Since the birth of this blog, today the number of visitors turned 1,000 and beyond! Thank you so much for following, being around, letting me know you appreciate my work and thank you for simply being. According to the statistics, I’ve got readers from all over the world (in no specific order): the Netherlands, United States, United Kingdom, Denmark, Switzerland, Germany, Italy, Philippines, Poland, Belgium, Israel, Canada, Austria, Australia, Croatia, Mexico, Greece, Argentina, Serbia, Singapore, Russian Federation, Taiwan, Norway, France and the Republic of Korea.
Since the beginning of my practice, I’ve had more than 30 clients, many of them were in their following sessions and I’ve had many more who were not in sessions but were curious about what I do. The feedback I got so far is 92/100% satisfaction, which includes questions of respect, professionalism, usefulness, effects and overall experience. I’ve had about 10 workshops delivered on SF introduction at various organizations and have worked with different groups. That has resulted in expanded collaboration, so the project is slowly growing. I receive let’s say weekly emails with all sorts of help/suggestion proposals. Though I don’t measure the feedback from these, I have a sense that the receivers are happy with my answers, because they stay and keep writing. The newly launched Facebook page had more than 100 likes in 5 days only. So I obviously can’t find the right words to express how honoured I am, so I’m (as usual) going to tell you another SF story.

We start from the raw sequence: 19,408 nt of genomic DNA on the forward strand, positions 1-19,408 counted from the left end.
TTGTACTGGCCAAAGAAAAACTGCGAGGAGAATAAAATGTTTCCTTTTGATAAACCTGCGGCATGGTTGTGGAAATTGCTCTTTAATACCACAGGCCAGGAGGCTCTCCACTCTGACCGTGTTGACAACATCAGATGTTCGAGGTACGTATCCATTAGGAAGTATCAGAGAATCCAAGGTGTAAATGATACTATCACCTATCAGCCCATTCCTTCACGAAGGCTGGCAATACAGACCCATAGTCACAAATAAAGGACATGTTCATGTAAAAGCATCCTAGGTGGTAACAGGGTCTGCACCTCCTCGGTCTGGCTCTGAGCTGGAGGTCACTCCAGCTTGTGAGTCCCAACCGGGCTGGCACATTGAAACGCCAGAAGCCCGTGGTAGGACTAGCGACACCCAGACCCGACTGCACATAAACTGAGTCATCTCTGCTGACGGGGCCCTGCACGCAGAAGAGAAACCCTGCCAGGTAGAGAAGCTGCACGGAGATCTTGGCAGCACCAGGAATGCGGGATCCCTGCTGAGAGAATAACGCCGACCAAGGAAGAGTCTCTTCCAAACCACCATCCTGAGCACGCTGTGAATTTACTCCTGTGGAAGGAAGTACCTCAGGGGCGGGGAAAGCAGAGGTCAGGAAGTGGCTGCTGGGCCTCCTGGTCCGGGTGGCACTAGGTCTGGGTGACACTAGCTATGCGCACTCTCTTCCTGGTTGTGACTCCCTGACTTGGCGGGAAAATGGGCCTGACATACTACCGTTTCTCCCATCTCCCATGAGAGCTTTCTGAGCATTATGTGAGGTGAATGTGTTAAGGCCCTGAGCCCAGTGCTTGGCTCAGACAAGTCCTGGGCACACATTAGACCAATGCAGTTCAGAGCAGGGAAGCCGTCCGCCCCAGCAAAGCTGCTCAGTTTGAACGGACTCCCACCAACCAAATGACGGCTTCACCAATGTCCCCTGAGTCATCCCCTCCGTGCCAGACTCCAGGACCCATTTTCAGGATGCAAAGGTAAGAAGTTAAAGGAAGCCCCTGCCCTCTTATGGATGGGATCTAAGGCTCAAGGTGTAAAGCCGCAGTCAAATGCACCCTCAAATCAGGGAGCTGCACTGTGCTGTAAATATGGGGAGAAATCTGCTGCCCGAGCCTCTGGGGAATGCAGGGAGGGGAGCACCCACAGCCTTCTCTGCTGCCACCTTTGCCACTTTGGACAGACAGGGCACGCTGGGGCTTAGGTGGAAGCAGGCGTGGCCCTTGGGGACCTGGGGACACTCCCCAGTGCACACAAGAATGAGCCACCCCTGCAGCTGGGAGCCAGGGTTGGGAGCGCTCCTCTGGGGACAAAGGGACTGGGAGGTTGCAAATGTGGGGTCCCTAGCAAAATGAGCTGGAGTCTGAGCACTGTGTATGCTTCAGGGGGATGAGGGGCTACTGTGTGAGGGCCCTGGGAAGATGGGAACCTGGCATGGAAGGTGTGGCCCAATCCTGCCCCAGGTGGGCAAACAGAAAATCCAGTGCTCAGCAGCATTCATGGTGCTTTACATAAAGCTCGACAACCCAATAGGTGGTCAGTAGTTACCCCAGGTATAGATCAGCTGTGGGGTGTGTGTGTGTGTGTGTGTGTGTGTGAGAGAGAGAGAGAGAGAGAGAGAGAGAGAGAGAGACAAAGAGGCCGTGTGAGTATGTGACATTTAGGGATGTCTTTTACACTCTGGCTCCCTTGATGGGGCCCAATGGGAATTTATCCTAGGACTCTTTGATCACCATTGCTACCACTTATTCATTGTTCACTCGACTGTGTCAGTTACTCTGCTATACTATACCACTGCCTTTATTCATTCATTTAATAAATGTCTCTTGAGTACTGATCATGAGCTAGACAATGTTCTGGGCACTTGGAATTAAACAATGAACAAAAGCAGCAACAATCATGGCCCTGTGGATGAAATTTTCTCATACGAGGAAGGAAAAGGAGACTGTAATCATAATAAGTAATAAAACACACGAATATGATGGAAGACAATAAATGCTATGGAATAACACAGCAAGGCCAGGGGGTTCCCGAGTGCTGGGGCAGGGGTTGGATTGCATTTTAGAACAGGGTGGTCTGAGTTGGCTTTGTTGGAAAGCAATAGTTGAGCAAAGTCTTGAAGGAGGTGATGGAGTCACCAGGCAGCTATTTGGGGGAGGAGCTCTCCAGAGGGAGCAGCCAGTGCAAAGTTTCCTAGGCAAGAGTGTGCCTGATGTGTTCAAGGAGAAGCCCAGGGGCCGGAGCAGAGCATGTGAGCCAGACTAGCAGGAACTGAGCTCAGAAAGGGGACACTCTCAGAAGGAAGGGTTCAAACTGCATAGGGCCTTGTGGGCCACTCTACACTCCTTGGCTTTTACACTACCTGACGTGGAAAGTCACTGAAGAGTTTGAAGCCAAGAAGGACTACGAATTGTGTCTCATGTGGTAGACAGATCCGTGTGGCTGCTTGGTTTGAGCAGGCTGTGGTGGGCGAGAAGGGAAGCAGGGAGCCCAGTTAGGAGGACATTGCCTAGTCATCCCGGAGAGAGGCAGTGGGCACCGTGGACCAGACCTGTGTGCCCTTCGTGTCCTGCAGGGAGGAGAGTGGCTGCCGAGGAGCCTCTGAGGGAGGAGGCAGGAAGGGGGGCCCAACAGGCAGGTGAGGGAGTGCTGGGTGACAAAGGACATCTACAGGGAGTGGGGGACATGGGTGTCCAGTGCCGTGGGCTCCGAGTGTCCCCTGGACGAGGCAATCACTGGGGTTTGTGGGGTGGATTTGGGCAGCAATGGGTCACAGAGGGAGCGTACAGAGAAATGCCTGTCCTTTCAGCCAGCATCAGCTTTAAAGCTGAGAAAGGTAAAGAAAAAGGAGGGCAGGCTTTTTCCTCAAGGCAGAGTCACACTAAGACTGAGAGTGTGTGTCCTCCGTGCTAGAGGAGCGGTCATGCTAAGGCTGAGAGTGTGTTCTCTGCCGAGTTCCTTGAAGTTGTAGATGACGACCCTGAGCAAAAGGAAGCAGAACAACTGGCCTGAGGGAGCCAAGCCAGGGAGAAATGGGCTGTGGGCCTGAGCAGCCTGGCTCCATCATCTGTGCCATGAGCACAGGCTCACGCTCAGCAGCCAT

Knitting you all the “cherry on the top” words above, the reality is, I’m almost daily standing in front of huge challenges and have to take difficult steps that I have no idea where they’ll lead to. At least once a day I do a task that I’m scared to do or in the best case, I feel uncomfortable doing (like have a meeting with someone I don’t know well and is not favourable towards the project, implement some new ideas or using new questions in sessions that may not result being useful, etc.). So sometimes at the end of a day, especially if I haven’t seen any client (consequently my purpose is drifting), I feel small and would preferably like to hide for a while. I never do, don’t know how I manage this really. But I do look for support, mostly in people I deeply respect. So I wrote the other day to SF list (online list uniting SF therapists and workers worldwide) and shared my doubts. I got a reply from D. from Belgium, who’s been working as a SF worker for 43 years:
My general advice: whatever you do, do it with passion. More specifically, if you want to be good at doing therapy/coaching, just do just that. Time spent on other things like building organisations, conferences-, etc. is time you will not be able to spend with your clients.
And today I got FB message from a student working in our tutor system, saying she’s heard about my workshop and has heard it was great and students loved it, so she’d like to invite me to deliver another one for her public. Also, I had a meeting with an experienced psychotherapist who is familiar and favours solution focused therapy. We’ve spent a nice afternoon together and I got some very useful information and so did she. We decided we’ll work on preparing a project together one day. So my dear reader, even though I get home late and have zero spare time, I like spending time with you, even though I don’t know you personally and haven’t met you. Yet. Thank you again for being around and being around so much!